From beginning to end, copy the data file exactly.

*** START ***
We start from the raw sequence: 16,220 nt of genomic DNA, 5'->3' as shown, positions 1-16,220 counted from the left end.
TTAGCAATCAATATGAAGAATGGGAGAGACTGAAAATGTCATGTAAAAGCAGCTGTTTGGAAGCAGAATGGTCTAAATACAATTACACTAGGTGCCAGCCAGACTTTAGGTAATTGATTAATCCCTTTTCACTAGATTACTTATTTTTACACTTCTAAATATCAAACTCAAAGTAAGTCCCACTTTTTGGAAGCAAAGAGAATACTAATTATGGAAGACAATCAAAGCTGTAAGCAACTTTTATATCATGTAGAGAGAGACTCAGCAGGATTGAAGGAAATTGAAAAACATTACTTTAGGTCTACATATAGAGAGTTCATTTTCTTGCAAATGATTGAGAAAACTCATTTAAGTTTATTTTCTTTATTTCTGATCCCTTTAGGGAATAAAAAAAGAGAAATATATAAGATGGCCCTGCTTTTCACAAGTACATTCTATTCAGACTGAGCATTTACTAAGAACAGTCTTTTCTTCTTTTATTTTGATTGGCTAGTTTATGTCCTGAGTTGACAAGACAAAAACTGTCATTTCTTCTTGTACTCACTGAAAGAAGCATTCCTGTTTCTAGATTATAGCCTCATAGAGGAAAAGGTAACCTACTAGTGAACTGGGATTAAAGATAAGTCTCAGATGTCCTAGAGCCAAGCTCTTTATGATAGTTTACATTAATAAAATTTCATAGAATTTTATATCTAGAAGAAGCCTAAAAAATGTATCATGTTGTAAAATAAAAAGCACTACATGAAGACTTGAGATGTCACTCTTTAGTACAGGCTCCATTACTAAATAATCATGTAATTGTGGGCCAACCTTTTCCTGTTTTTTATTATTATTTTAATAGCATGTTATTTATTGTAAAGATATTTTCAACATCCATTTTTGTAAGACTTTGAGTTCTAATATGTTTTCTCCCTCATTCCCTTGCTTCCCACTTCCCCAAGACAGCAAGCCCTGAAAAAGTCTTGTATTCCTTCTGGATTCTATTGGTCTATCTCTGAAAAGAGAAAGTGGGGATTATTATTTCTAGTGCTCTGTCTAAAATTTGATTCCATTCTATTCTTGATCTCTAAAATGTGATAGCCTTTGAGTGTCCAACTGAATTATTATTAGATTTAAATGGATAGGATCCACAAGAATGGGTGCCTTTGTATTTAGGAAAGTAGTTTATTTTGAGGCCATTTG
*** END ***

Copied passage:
We start from the raw sequence: 16,220 nt of genomic DNA, 5'->3' as shown, positions 1-16,220 counted from the left end.
TTAGCAATCAATATGAAGAATGGGAGAGACTGAAAATGTCATGTAAAAGCAGCTGTTTGGAAGCAGAATGGTCTAAATACAATTACACTAGGTGCCAGCCAGACTTTAGGTAATTGATTAATCCCTTTTCACTAGATTACTTATTTTTACACTTCTAAATATCAAACTCAAAGTAAGTCCCACTTTTTGGAAGCAAAGAGAATACTAATTATGGAAGACAATCAAAGCTGTAAGCAACTTTTATATCATGTAGAGAGAGACTCAGCAGGATTGAAGGAAATTGAAAAACATTACTTTAGGTCTACATATAGAGAGTTCATTTTCTTGCAAATGATTGAGAAAACTCATTTAAGTTTATTTTCTTTATTTCTGATCCCTTTAGGGAATAAAAAAAGAGAAATATATAAGATGGCCCTGCTTTTCACAAGTACATTCTATTCAGACTGAGCATTTACTAAGAACAGTCTTTTCTTCTTTTATTTTGATTGGCTAGTTTATGTCCTGAGTTGACAAGACAAAAACTGTCATTTCTTCTTGTACTCACTGAAAGAAGCATTCCTGTTTCTAGATTATAGCCTCATAGAGGAAAAGGTAACCTACTAGTGAACTGGGATTAAAGATAAGTCTCAGATGTCCTAGAGCCAAGCTCTTTATGATAGTTTACATTAATAAAATTTCATAGAATTTTATATCTAGAAGAAGCCTAAAAAATGTATCATGTTGTAAAATAAAAAGCACTACATGAAGACTTGAGATGTCACTCTTTAGTACAGGCTCCATTACTAAATAATCATGTAATTGTGGGCCAACCTTTTCCTGTTTTTTATTATTATTTTAATAGCATGTTATTTATTGTAAAGATATTTTCAACATCCATTTTTGTAAGACTTTGAGTTCTAATATGTTTTCTCCCTCATTCCCTTGCTTCCCACTTCCCCAAGACAGCAAGCCCTGAAAAAGTCTTGTATTCCTTCTGGATTCTATTGGTCTATCTCTGAAAAGAGAAAGTGGGGATTATTATTTCTAGTGCTCTGTCTAAAATTTGATTCCATTCTATTCTTGATCTCTAAAATGTGATAGCCTTTGAGTGTCCAACTGAATTATTATTAGATTTAAATGGATAGGATCCACAAGAATGGGTGCCTTTGTATTTAGGAAAGTAGTTTATTTTGAGGCCATTTG